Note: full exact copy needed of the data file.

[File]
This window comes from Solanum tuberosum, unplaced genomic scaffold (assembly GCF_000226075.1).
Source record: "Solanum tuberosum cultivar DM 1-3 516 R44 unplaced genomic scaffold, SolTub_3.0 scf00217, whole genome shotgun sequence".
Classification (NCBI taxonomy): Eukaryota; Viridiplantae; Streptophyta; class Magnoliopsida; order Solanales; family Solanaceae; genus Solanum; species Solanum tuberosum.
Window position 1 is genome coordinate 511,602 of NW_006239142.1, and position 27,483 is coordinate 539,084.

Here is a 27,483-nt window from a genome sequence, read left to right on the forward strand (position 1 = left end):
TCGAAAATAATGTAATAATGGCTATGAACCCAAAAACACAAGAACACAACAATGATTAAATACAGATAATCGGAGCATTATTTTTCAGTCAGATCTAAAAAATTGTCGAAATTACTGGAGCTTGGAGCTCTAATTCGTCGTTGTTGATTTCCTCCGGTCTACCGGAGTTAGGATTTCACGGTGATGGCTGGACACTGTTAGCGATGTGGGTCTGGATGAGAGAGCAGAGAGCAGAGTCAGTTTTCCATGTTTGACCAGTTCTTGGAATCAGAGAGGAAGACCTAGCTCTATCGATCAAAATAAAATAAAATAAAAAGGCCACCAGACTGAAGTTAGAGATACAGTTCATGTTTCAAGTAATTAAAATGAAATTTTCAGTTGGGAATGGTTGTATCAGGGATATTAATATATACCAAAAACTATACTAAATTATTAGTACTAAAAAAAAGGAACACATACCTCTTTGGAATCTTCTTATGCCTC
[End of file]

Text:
This window comes from Solanum tuberosum, unplaced genomic scaffold (assembly GCF_000226075.1).
Source record: "Solanum tuberosum cultivar DM 1-3 516 R44 unplaced genomic scaffold, SolTub_3.0 scf00217, whole genome shotgun sequence".
Classification (NCBI taxonomy): Eukaryota; Viridiplantae; Streptophyta; class Magnoliopsida; order Solanales; family Solanaceae; genus Solanum; species Solanum tuberosum.
Window position 1 is genome coordinate 511,602 of NW_006239142.1, and position 27,483 is coordinate 539,084.

Here is a 27,483-nt window from a genome sequence, read left to right on the forward strand (position 1 = left end):
TCGAAAATAATGTAATAATGGCTATGAACCCAAAAACACAAGAACACAACAATGATTAAATACAGATAATCGGAGCATTATTTTTCAGTCAGATCTAAAAAATTGTCGAAATTACTGGAGCTTGGAGCTCTAATTCGTCGTTGTTGATTTCCTCCGGTCTACCGGAGTTAGGATTTCACGGTGATGGCTGGACACTGTTAGCGATGTGGGTCTGGATGAGAGAGCAGAGAGCAGAGTCAGTTTTCCATGTTTGACCAGTTCTTGGAATCAGAGAGGAAGACCTAGCTCTATCGATCAAAATAAAATAAAATAAAAAGGCCACCAGACTGAAGTTAGAGATACAGTTCATGTTTCAAGTAATTAAAATGAAATTTTCAGTTGGGAATGGTTGTATCAGGGATATTAATATATACCAAAAACTATACTAAATTATTAGTACTAAAAAAAAGGAACACATACCTCTTTGGAATCTTCTTATGCCTC